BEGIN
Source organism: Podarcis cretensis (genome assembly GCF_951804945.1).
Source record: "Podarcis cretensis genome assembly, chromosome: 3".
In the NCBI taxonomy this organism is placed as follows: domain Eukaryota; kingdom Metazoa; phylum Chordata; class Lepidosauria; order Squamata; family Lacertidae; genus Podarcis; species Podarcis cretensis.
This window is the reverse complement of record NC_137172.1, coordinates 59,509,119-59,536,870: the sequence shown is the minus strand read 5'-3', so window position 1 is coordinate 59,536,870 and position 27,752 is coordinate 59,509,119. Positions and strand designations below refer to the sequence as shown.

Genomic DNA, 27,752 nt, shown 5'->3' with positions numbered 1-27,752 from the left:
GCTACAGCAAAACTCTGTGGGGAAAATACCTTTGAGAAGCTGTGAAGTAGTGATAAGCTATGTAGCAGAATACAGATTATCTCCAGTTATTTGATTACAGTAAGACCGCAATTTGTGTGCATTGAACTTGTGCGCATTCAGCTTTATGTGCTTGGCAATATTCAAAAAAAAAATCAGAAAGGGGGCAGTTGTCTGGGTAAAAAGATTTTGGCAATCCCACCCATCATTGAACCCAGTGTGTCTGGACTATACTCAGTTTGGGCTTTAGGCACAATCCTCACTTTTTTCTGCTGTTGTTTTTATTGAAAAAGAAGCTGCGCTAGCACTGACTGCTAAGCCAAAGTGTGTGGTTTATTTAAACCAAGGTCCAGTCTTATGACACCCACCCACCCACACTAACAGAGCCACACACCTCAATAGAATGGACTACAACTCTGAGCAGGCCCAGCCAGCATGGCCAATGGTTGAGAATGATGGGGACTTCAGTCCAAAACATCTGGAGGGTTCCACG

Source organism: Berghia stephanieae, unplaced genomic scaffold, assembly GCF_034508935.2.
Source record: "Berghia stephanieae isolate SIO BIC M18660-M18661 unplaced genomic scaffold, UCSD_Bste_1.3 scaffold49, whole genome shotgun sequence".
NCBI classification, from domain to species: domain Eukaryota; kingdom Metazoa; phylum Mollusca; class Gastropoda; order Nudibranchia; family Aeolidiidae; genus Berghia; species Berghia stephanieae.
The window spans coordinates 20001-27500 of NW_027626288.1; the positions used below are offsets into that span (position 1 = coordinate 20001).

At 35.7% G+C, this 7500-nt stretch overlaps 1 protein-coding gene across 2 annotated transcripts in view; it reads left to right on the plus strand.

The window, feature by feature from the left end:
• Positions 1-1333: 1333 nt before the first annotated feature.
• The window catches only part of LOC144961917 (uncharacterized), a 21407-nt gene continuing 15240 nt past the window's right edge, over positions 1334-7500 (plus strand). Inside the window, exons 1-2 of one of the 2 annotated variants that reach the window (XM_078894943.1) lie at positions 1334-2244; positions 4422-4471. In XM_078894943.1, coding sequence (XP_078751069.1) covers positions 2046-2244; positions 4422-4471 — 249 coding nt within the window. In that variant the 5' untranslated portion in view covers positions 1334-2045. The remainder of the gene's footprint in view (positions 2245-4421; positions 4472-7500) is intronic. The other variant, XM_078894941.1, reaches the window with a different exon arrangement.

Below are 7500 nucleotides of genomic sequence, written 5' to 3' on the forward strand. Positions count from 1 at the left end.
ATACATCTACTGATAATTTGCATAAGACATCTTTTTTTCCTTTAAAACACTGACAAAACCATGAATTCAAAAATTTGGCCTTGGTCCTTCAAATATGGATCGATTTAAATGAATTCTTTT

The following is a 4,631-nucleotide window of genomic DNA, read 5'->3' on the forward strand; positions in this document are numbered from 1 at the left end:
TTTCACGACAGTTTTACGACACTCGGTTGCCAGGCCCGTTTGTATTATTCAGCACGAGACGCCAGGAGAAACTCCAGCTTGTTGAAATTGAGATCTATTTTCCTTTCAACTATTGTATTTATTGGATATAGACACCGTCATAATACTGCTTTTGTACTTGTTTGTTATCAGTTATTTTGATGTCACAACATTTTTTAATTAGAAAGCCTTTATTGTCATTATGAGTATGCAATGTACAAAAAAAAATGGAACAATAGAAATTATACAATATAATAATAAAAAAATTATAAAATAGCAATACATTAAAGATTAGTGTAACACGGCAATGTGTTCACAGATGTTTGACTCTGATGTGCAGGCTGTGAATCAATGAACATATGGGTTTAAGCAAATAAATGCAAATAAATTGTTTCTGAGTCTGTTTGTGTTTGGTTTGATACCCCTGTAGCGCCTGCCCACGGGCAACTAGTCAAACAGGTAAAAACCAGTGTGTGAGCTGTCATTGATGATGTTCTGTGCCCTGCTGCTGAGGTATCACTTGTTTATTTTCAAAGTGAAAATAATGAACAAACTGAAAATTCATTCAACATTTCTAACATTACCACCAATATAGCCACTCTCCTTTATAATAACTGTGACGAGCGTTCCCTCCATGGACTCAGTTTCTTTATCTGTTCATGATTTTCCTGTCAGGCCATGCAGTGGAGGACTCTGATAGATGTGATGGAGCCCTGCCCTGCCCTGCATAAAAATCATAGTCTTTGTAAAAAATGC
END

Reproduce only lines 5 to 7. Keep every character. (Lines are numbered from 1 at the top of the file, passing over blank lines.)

Genomic DNA, 27,752 nt, shown 5'->3' with positions numbered 1-27,752 from the left:
GCTACAGCAAAACTCTGTGGGGAAAATACCTTTGAGAAGCTGTGAAGTAGTGATAAGCTATGTAGCAGAATACAGATTATCTCCAGTTATTTGATTACAGTAAGACCGCAATTTGTGTGCATTGAACTTGTGCGCATTCAGCTTTATGTGCTTGGCAATATTCAAAAAAAAAATCAGAAAGGGGGCAGTTGTCTGGGTAAAAAGATTTTGGCAATCCCACCCATCATTGAACCCAGTGTGTCTGGACTATACTCAGTTTGGGCTTTAGGCACAATCCTCACTTTTTTCTGCTGTTGTTTTTATTGAAAAAGAAGCTGCGCTAGCACTGACTGCTAAGCCAAAGTGTGTGGTTTATTTAAACCAAGGTCCAGTCTTATGACACCCACCCACCCACACTAACAGAGCCACACACCTCAATAGAATGGACTACAACTCTGAGCAGGCCCAGCCAGCATGGCCAATGGTTGAGAATGATGGGGACTTCAGTCCAAAACATCTGGAGGGTTCCACG

Source organism: Berghia stephanieae, unplaced genomic scaffold, assembly GCF_034508935.2.